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African Wildlife Safari — See the Big Five in Africa

Experience the trip of a lifetime on an African wildlife safari. See the animals up close and un-caged, including the Big Five in Africa.

This was my first trip to South Africa, and it far exceeded my expectations. I spent three days at the Thornybush Game Lodge and went on six amazing African safari game drives, which are definitely some of my best wildlife experiences. In my wildest dreams, I never thought I would see so many beautiful animals so up-close.

The three days at Thornybush were easily my favorite part of a two week tour in Southern Africa. Although the Rovos Rail luxury train trip to Victoria Falls and another safari in Chobe National Park in Botswana were both really awesome too.

A gorgeous leopard calmly laying under a nearby tree licking its fur; of the big 5 in Africa, leopards are the favorite.
Of the big five in Africa, leopards are the animals we most hope to see and photograph.

Thornybush Game Drives – One For The Bucket List

The animals are everywhere — they are unfenced, free to roam, and mostly oblivious to us camera wielding tourists. It’s great seeing the Big 5 animals, but there’s so much more. There are many other amazing animals and many reasons to visit South Africa.

A pair of young lion brothers playing in the grass offer us tourists a great African wildlife safari experience.
These young lions lounging in the grass are brothers. A bit earlier, one of them tried stalking an elephant, but the elephant quickly chased him away.

Game Drives on an African Wildlife Safari

The game drives begin every morning at 5 AM and every evening around 4 PM and last 2-3 hours. Your transport is a Toyota Land Cruiser driven by a ranger and guided by a tracker. The Land Cruiser is totally open: no doors, no windows, no roof, and no roll bars — you have a completely unobstructed view. 

Have you always wanted to go on an African safari? See the best wildlife around the world? Check out these two podcasts and start planning your adventure!

Other drivers came up and saw us there, asked us what we had seen, waited for a few minutes, then left without waiting around to see what would come in next to drink.

The ranger explained that as long as we don’t stand up or put our arms or legs over the side, the animals only see us as one really big unit, and would not attack us. This certainly seemed to be true because we were sometimes just a few feet away from lions, elephants, rhinos, wild dogs, and even a leopard. It was also pretty exciting.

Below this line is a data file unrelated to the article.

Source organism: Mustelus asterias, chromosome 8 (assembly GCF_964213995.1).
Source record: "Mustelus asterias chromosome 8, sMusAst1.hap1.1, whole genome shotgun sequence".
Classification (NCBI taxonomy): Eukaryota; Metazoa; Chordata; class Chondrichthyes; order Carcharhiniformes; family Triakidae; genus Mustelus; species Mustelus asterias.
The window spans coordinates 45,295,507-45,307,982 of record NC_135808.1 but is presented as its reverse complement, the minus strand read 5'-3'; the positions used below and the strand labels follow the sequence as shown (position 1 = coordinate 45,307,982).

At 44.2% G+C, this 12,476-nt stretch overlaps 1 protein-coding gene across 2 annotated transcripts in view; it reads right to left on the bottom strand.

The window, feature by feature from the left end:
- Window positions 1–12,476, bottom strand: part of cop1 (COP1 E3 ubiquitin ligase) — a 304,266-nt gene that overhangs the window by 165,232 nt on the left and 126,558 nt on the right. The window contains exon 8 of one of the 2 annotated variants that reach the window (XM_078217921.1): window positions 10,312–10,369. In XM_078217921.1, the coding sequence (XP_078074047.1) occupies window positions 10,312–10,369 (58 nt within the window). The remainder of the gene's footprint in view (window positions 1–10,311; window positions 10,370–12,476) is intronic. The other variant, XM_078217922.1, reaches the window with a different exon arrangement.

A parade of elephants walking through the brush knocking down small trees as they go and munching on the bark.
Elephants are amazing to watch as they parade through the brush, often in single file.

Our guide quite frequently went off-road into the bush over trees and logs and down dry riverbeds. More than once, we were completely surrounded by elephants as they paraded in front of us and circled around behind us. I don’t have the words to explain how incredible this was, and, except for one cranky bull in musk, the elephants ignored us.

No safari in Africa would be complete without seeing rhinos like this adult and baby white rhino.
A mama white rhino with her baby.

What are the Big Five in Africa?

  • Lions
  • Leopards
  • Elephants
  • Rhinos
  • Cape Buffalo

The term “Big Five” is from the bad old days, when South African animals were frequently hunted for sport; these were the most prestigious to kill because they were the most dangerous to hunt. Although most of us only shoot with cameras now, the term is still used in safari ads. You will see all five in the Thornybush Game Reserve.

Cape Buffalo lying in the mud to keep cool while being groomed by birds appropriately called red-billed oxpeckers.
Cape buffalo can be dangerous, but these are just lying in the mud while red-billed oxpeckers (see inset) remove ticks.

What Other Animals Can You See at Thornybush?

In addition to the Big Five in Thornybush, you will see much much more. There are:

  • Baboons
  • Crocodiles
  • Giraffes
  • Hippos
  • Hyenas
  • Monkeys
  • Wild dogs
  • Zebras
  • Several varieties of antelope (including impala, kudu, nyala, springbok, and wildebeests
  • Several varieties of birds (including African fish eagles, guineafowl, red-billed oxpeckers, purple crested turacos, and huge vultures
Wild dogs, like this young one at Thornybush, have striking calico-like coloration with black, tan and white spots and patches.
This young wild dog is part of a pack in the Thornybush Game Reserve. Their coloration is so unique, they are also called painted dogs.

Thornybush Game Reserve and Lodge

The Story of Thornybush

Thornybush Nature Reserve was originally created for big game hunters, but now it’s strictly for viewing and photography. The reserve is in the Lowveld savannah adjacent to Kruger National Park. Thornybush Game Lodge and other lodges in the area are private eco-lodges and are essential to supporting the animals and the reserve they thrive on.

Up close view of a bush with big thorns, which is where Thornybush gets its name.
Wondering why this area is called Thornybush? These bushes are everywhere.

Thornybush Game Lodge

Thornybush Game Lodge overlooks the seasonally dry Monwana River. The rooms are individual bungalows that line the riverbank like a string of pearls. The bungalows have beautiful views of the riverbed and the animals, especially a cheeky troop of baboons, who hangout there.